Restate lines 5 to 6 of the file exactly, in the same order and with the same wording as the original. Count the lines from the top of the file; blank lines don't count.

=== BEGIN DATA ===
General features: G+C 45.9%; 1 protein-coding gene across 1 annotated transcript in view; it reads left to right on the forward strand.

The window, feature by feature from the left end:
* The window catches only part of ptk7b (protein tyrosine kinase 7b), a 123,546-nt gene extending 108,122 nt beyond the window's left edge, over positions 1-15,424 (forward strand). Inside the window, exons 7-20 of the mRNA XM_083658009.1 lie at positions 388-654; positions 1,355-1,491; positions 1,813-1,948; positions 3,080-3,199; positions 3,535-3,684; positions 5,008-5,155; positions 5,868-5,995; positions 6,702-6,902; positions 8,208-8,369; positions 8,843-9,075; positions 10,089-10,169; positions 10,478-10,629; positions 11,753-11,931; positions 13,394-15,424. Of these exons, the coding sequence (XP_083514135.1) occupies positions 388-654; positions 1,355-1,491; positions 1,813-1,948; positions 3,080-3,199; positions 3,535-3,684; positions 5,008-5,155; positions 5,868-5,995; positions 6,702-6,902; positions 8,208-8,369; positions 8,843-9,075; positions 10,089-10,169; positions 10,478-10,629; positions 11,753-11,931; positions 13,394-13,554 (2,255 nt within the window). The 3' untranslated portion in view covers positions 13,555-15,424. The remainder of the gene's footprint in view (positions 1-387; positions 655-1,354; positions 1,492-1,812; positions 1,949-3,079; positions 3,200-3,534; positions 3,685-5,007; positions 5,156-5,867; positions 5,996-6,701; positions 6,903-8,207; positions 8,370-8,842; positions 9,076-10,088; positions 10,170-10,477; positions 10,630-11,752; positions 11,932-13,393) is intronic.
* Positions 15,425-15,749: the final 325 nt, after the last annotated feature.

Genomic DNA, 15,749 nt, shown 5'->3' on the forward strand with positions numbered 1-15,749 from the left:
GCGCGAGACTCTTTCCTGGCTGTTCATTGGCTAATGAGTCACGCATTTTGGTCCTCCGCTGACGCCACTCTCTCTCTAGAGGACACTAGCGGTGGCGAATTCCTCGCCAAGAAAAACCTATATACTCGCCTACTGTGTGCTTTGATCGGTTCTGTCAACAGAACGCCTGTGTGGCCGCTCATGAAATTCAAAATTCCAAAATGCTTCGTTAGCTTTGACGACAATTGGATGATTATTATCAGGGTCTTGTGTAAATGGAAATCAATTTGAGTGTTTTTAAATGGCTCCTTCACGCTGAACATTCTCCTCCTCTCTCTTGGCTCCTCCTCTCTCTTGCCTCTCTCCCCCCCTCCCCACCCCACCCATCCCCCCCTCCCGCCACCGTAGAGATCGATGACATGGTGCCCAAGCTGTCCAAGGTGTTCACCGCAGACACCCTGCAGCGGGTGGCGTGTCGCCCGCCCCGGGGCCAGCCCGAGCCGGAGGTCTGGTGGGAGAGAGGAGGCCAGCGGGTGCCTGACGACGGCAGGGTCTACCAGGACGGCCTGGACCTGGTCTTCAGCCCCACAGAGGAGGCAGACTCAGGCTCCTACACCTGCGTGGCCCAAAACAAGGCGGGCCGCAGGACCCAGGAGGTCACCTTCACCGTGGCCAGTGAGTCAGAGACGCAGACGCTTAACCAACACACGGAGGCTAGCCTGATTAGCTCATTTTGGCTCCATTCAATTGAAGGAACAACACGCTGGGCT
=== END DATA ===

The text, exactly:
Genomic DNA, 15,749 nt, shown 5'->3' on the forward strand with positions numbered 1-15,749 from the left:
GCGCGAGACTCTTTCCTGGCTGTTCATTGGCTAATGAGTCACGCATTTTGGTCCTCCGCTGACGCCACTCTCTCTCTAGAGGACACTAGCGGTGGCGAATTCCTCGCCAAGAAAAACCTATATACTCGCCTACTGTGTGCTTTGATCGGTTCTGTCAACAGAACGCCTGTGTGGCCGCTCATGAAATTCAAAATTCCAAAATGCTTCGTTAGCTTTGACGACAATTGGATGATTATTATCAGGGTCTTGTGTAAATGGAAATCAATTTGAGTGTTTTTAAATGGCTCCTTCACGCTGAACATTCTCCTCCTCTCTCTTGGCTCCTCCTCTCTCTTGCCTCTCTCCCCCCCTCCCCACCCCACCCATCCCCCCCTCCCGCCACCGTAGAGATCGATGACATGGTGCCCAAGCTGTCCAAGGTGTTCACCGCAGACACCCTGCAGCGGGTGGCGTGTCGCCCGCCCCGGGGCCAGCCCGAGCCGGAGGTCTGGTGGGAGAGAGGAGGCCAGCGGGTGCCTGACGACGGCAGGGTCTACCAGGACGGCCTGGACCTGGTCTTCAGCCCCACAGAGGAGGCAGACTCAGGCTCCTACACCTGCGTGGCCCAAAACAAGGCGGGCCGCAGGACCCAGGAGGTCACCTTCACCGTGGCCAGTGAGTCAGAGACGCAGACGCTTAACCAACACACGGAGGCTAGCCTGATTAGCTCATTTTGGCTCCATTCAATTGAAGGAACAACACGCTGGGCT